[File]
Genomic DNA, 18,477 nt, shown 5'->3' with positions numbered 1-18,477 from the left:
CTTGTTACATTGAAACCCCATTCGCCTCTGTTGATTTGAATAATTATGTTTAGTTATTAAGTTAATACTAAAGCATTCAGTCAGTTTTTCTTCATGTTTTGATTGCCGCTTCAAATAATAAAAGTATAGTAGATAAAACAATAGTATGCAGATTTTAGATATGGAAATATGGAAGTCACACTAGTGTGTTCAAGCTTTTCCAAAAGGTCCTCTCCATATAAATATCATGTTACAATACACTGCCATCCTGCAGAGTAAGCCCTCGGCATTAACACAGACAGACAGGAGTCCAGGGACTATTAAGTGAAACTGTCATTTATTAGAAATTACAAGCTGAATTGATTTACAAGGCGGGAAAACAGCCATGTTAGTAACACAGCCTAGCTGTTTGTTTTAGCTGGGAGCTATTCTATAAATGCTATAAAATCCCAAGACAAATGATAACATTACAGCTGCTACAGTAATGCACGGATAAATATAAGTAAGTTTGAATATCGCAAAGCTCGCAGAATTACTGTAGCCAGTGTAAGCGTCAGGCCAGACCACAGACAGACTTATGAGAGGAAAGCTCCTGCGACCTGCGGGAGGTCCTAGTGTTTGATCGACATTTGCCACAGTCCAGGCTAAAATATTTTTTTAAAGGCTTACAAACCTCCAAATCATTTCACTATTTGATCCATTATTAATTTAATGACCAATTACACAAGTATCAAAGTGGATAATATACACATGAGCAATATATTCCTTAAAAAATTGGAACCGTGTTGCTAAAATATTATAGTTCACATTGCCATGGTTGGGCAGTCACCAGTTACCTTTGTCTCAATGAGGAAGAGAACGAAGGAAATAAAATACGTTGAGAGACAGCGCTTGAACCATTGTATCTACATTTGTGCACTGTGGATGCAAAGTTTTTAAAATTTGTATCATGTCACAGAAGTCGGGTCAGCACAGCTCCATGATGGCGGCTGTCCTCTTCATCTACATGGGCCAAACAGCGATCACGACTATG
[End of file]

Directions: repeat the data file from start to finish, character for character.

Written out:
Genomic DNA, 18,477 nt, shown 5'->3' with positions numbered 1-18,477 from the left:
CTTGTTACATTGAAACCCCATTCGCCTCTGTTGATTTGAATAATTATGTTTAGTTATTAAGTTAATACTAAAGCATTCAGTCAGTTTTTCTTCATGTTTTGATTGCCGCTTCAAATAATAAAAGTATAGTAGATAAAACAATAGTATGCAGATTTTAGATATGGAAATATGGAAGTCACACTAGTGTGTTCAAGCTTTTCCAAAAGGTCCTCTCCATATAAATATCATGTTACAATACACTGCCATCCTGCAGAGTAAGCCCTCGGCATTAACACAGACAGACAGGAGTCCAGGGACTATTAAGTGAAACTGTCATTTATTAGAAATTACAAGCTGAATTGATTTACAAGGCGGGAAAACAGCCATGTTAGTAACACAGCCTAGCTGTTTGTTTTAGCTGGGAGCTATTCTATAAATGCTATAAAATCCCAAGACAAATGATAACATTACAGCTGCTACAGTAATGCACGGATAAATATAAGTAAGTTTGAATATCGCAAAGCTCGCAGAATTACTGTAGCCAGTGTAAGCGTCAGGCCAGACCACAGACAGACTTATGAGAGGAAAGCTCCTGCGACCTGCGGGAGGTCCTAGTGTTTGATCGACATTTGCCACAGTCCAGGCTAAAATATTTTTTTAAAGGCTTACAAACCTCCAAATCATTTCACTATTTGATCCATTATTAATTTAATGACCAATTACACAAGTATCAAAGTGGATAATATACACATGAGCAATATATTCCTTAAAAAATTGGAACCGTGTTGCTAAAATATTATAGTTCACATTGCCATGGTTGGGCAGTCACCAGTTACCTTTGTCTCAATGAGGAAGAGAACGAAGGAAATAAAATACGTTGAGAGACAGCGCTTGAACCATTGTATCTACATTTGTGCACTGTGGATGCAAAGTTTTTAAAATTTGTATCATGTCACAGAAGTCGGGTCAGCACAGCTCCATGATGGCGGCTGTCCTCTTCATCTACATGGGCCAAACAGCGATCACGACTATG